This is an unusual case. The assistance provided by Mr. Merena throughout the entire litigation was extensive and substantial. This is equally applicable to his assistance with the automated chemistry claims, which apparently required the most research and investigation by both the government and Mr. Merena. I think it is a very close question as to whether the automated chemistry claims were "based primarily" on prior public specified disclosures (thereby limiting the award to no more than ten percent), or whether Mr. Merena is entitled to an award of fifteen per cent to twenty-five percent, depending on the extent to which he substantially contributed to the prosecution of the action. The spread between the ten per cent maximum and the fifteen per cent minimum appears to be purely arbitrary. In my prior opinion I awarded a total of 17 per cent on the total recovery and the relators ask the same percentage be now awarded on the automated chemistry claims. I would find a seventeen percent award reasonable, if the fifteen to twenty-five percent range applied. However, because I have determined that the automated chemistry claims were "primarily based" on prior public disclosures that were not provided by Mr. Merena (or any other relator), the award is limited to ten per cent.

This is probably not the type of case that the framers of the most recent amendments to the statute contemplated would entitle a qui tam relator to no more than the ten percent limit. Senator Grassley whose observations on the statute were noted by the Court of Appeals in Merena, 205 F.3d 97, at 106: "In other words a 10 percent cap is placed on those `original sources' who bring cases based on information already publicly disclosed where only an insignificant amount of that information stemmed from that original source." (Underlining added). Clearly the information supplied by Mr. Merena was far more than "insignificant". Also, the Court of Appeals noted, id. at 105 that the fifteen to twenty-five percent range is reserved for "most relators who qualify as `original sources' . . . and that the ten percent range is for "the presumably unusual cases."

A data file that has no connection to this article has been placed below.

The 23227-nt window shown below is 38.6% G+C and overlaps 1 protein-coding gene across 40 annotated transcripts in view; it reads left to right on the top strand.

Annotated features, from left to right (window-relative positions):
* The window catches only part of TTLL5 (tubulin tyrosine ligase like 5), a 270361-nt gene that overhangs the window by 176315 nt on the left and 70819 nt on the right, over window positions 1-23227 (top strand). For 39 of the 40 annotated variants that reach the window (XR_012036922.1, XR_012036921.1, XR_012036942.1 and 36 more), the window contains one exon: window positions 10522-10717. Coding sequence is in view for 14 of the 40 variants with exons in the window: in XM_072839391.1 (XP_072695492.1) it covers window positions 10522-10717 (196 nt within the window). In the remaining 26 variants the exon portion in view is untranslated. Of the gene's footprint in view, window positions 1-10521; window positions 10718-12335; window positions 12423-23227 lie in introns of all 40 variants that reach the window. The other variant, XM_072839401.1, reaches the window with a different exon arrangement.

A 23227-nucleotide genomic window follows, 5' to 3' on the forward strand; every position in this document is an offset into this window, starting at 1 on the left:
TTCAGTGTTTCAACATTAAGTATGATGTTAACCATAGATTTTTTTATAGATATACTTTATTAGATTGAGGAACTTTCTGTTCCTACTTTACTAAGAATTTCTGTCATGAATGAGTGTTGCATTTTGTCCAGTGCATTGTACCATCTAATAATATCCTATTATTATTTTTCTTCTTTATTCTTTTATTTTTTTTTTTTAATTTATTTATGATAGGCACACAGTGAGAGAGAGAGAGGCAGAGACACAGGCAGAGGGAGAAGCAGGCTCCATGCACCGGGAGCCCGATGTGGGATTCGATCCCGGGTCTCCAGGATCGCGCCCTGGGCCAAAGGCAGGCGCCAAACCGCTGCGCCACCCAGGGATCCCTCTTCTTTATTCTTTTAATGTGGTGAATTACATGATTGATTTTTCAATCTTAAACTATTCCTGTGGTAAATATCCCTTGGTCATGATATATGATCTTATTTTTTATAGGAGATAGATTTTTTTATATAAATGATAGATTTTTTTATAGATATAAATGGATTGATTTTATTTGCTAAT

I think it is difficult to conceive of any case where an "original source" who is entitled to no more than ten per cent of the proceeds, could have been of greater help. I recognize that the government's present litigation stance is that Mr. Merena helped very little and merely provided basically clerical assistance that the government could have obtained without him. In view of the many public accolades previously given him by the same government officials responsible for the prosecution of the case, I have trouble accepting or even rationalizing the government's present position other than attributing it to an overzealous attempt to lower the amount of the award rightfully due. See: Merena, 52 F. Supp.2d 420, at 450-451.

The maximum award of ten per cent should probably be awarded sparingly. Taking into account the significance of the information provided by Mr. Merena as to the automated chemistry claims and his role in advancing the case to litigation (specifically including only the automated chemistry claims), that ended in a settlement that all parties agree was an outstanding success for the government, I consider that a maximum award of ten percent of the proceeds of the automated chemistry claims is appropriate and will be awarded. It would be difficult to conceive of any case, wherein the recovery under the statute is limited to the ten per cent maximum, that would be more deserving of the maximum award. The limitation is applicable in this case because, although Mr. Merena was an "original source" I have determined that the action is "based primarily on disclosures of specific information" relating to the allegations of the automated chemistry claims. His assistance was substantial, the information he provided was significant and he played an important role in bringing the qui tam action and in advancing the case to litigation and settlement. I conclude that he should be awarded a ten percent qui tam share of the automated chemistry claims. Mr. Merena will be awarded ten per cent of the automated chemistry claims. This award amounts to the sum of $24,128,120.60.

This is not the end of the inquiry. The government previously conceded that Mr. Merena had six claims that were separate from the automated chemistry claims. The government valued those claims for settlement purposes with SmithKline at $64,908,828. The government agreed that a proper award to Mr. Merena for these six so-called non LabScam claims should be in the fifteen to twenty-five percent range, and offered as a qui tam award for these claims sixteen percent of the sum recovered. After some additional litigation on the issue, I entered judgement against the government in favor of Mr. Merena for the minimum amount of fifteen per cent, being the sum of $9,736,324.*fn11 That was simply by way of partial judgement. The eventual judgement that I directed to be entered was on the basis of seventeen per cent of the total recovery by the government on all of the claims without allocation between or among claims. The Court of Appeals held this was error and directed that the awards must be based on a claim by claim basis. Therefore, it seems to me that I still must decide what award to make for those six nonautomated chemistry claims (designated by the government as the Merena only, non LabScam claims), for which the government conceded liability.